Enugu 2023: The debate beyond zoning

Enugu state government

Unlike most commentators on the raging political shenanigans in the run-up to the 2023 gubernatorial contest in Enugu State, I do not share in the general opinion that the contest should simply be reserved for candidates from the Enugu East senatorial district whose turn it is generally believed to be. Apart from the fact that there is yet no known document strictly providing for such rotational template, it may actually run against the grain of Section 42 of the Constitution of the Federal Republic of Nigeria 1999 (as amended) which expressly forbids discrimination of any kind.

Even more so, in a multi-party democracy like ours, it is largely untenable to expect that all the parties would agree to field their candidates from just one senatorial district! The usual cloak and dagger game compels each party to gauge the strategic nuances of her major opponents including the zones of their respective choice preferences.

Besides, although “rotation” now seems like a convention cast in iron, the fact still remains that at no time in the past two decades of the current dispensation had there ever been an exclusive reserve of candidates from one zone vying for the gubernatorial seat. In 1999, the contest was essentially between Chimaroke Nnamani, of the PDP and Gbazuagu Nweke Gbazuagu, of the ANPP among others. Whereas Chimaroke is from Enugu East, GNG, as he is popularly called, is from Enugu West. In 2003, Chimaroke did not only have such formidable challengers like Ugo Agballa of the APGA from the West, he was also to contend with the intense opposition mounted by Chief Fidel Ayogu of ANPP, from the Enugu North among others.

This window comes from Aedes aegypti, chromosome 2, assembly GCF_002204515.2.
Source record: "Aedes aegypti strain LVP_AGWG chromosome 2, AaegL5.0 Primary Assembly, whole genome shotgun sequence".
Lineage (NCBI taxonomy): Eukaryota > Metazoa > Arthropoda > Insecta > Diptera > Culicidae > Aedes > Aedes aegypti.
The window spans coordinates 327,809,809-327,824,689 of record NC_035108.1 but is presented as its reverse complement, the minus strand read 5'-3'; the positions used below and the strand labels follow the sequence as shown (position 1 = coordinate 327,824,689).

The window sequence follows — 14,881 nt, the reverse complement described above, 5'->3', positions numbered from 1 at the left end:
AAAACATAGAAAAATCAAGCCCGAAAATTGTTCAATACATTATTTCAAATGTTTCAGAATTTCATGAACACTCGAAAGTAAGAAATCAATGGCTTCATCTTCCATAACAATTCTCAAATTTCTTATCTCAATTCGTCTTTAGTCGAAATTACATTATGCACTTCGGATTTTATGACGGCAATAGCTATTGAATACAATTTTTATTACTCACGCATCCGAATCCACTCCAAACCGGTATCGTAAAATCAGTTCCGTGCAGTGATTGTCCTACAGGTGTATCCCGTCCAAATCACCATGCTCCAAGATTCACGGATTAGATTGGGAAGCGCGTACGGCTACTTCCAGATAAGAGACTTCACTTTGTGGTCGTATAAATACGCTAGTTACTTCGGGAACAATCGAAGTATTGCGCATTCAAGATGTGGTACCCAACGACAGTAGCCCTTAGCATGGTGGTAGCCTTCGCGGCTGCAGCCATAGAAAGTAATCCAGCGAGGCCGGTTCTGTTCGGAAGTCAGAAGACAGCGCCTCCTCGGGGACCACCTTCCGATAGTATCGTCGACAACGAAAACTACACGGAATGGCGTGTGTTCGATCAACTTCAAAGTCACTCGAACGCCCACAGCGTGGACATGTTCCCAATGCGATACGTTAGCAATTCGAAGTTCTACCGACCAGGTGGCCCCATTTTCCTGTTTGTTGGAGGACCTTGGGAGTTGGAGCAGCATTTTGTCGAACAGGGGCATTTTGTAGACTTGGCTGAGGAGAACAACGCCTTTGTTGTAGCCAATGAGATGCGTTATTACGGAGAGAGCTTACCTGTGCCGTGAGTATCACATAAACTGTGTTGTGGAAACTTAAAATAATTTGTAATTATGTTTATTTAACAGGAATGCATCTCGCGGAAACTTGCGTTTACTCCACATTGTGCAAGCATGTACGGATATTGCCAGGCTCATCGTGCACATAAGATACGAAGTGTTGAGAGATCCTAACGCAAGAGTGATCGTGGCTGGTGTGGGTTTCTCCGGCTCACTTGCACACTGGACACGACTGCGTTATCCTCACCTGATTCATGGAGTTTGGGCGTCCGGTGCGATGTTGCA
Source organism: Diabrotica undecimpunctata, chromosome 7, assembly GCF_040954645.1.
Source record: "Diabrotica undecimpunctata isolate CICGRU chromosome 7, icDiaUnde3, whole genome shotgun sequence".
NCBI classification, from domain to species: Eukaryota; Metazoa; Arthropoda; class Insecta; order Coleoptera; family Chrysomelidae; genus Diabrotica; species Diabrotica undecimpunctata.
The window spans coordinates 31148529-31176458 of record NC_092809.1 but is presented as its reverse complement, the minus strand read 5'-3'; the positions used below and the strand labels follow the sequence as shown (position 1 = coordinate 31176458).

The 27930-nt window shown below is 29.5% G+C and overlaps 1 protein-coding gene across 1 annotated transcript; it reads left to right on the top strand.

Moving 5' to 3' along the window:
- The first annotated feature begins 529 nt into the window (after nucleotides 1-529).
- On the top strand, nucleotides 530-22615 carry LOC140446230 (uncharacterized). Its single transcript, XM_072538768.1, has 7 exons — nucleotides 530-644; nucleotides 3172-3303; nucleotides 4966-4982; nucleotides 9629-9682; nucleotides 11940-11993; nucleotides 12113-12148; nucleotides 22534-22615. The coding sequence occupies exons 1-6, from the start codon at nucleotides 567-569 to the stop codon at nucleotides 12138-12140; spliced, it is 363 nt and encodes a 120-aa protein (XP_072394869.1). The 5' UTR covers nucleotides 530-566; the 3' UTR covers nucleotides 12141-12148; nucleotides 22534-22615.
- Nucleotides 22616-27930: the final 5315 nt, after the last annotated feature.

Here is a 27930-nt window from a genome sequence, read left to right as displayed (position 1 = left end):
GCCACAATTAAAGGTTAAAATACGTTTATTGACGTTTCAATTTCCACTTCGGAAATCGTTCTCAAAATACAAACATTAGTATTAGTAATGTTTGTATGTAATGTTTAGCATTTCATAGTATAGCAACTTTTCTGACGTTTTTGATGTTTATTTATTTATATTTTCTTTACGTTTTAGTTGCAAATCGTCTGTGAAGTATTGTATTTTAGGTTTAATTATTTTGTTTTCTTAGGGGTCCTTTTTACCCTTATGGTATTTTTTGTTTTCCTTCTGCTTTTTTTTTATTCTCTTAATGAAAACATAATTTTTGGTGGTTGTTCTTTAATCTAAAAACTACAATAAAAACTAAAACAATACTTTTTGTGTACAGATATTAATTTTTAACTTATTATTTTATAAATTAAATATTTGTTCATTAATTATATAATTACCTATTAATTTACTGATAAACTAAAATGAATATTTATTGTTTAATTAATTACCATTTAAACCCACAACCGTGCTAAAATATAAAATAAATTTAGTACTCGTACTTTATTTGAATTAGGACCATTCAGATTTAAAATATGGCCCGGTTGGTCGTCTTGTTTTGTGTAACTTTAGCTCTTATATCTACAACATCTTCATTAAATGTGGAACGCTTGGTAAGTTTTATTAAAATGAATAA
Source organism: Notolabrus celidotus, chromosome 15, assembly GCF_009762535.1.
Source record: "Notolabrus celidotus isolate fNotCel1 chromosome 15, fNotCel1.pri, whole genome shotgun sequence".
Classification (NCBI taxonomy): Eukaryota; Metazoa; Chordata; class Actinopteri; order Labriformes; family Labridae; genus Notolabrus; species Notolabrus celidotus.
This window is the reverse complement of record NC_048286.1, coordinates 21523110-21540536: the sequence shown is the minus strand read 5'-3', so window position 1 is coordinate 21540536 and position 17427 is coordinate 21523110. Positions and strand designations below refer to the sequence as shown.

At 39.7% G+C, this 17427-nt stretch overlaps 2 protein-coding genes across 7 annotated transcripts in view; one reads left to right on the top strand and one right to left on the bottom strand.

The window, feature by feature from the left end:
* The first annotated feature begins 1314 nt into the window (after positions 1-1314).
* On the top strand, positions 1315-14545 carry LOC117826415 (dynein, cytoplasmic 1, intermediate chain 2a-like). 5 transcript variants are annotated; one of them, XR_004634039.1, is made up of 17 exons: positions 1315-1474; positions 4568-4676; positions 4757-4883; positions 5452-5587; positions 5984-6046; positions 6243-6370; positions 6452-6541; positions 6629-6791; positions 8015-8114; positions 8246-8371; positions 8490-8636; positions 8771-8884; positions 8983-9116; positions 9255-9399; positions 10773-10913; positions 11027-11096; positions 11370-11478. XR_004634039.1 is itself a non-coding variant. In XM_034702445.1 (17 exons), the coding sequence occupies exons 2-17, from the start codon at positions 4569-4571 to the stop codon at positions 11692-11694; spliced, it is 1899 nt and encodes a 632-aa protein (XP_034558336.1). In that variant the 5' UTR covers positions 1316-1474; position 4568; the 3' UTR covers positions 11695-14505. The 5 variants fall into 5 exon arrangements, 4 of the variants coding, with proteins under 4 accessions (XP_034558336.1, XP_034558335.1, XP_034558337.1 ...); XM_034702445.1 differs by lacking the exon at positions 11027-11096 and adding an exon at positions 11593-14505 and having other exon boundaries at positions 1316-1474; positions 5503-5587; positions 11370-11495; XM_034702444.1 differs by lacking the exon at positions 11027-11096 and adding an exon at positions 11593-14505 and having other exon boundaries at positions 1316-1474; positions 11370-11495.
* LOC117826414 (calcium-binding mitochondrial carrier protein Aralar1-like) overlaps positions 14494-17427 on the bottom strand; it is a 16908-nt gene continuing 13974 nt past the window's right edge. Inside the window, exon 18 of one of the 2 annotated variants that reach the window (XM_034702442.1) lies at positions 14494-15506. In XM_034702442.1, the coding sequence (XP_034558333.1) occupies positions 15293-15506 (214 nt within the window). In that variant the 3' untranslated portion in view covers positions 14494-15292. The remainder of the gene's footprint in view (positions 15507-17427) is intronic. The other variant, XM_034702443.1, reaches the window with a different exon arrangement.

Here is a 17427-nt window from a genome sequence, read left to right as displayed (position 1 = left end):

In 2007, it was not a free reign for Sullivan Chime from the West as he had to contend with serious opposition from candidates like Barr. Okey Ezea from the North Senatorial zone of the Labour Party among others; even from the East senatorial zone! Therefore, there would not be anything unusual if anybody from any other zone throws his hat in the ring. Even the touted ambition of the former Deputy Senate President Ike Ekweremadu, as inordinate and unobtrusive as it appears, is with due respect, a storm in a tea cup! As usual with democracy and the established convention in the state, minority would have their say but the majority would definitely have their way! It is no hidden fact that majority of the voting public in the state favour the continuation of the “rotational template” which, without doubt, has helped to stabilize the polity.

My concern is that the current debate for rotation has become so impassioned and intense that an observer might leave with the impression that the idea of rotational governorship is an end in itself. As desirable as that principle may be as a basis for political equity in Enugu, and indeed anywhere else where a socio-cultural tripod exists, it should never be treated in isolation particularly in relation to the qualities of the would-be candidates. To put it clearly, in the event that the governorship rotational principle is strictly adhered to – as I’m convinced it will – consistent with its established order, the feel-good factor of having the pendulum swing in favour of a particular zone should not simply suffice. The expectation should be that it yields a candidate who can at the least approximate the records of the incumbent.

So much have been said and written about the prevalent peace in Enugu State that it may sometimes sound trite particularly to a non-resident. But to those familiar with past experiences in the state, it is not a point that can be over-emphasized. As Senator Hyde Onuagluchi once aptly observed, “It’s difficult to hold power and not wield it adversely.” Anybody who is conversant with Enugu’s recent experiences of arrogance of power would appreciate that this virtue is indeed a very big shoe that would be left behind by Governor Ifeanyi Ugwuanyi. To put it mildly, Enugu has never had the kind of peace and harmony as it enjoys today.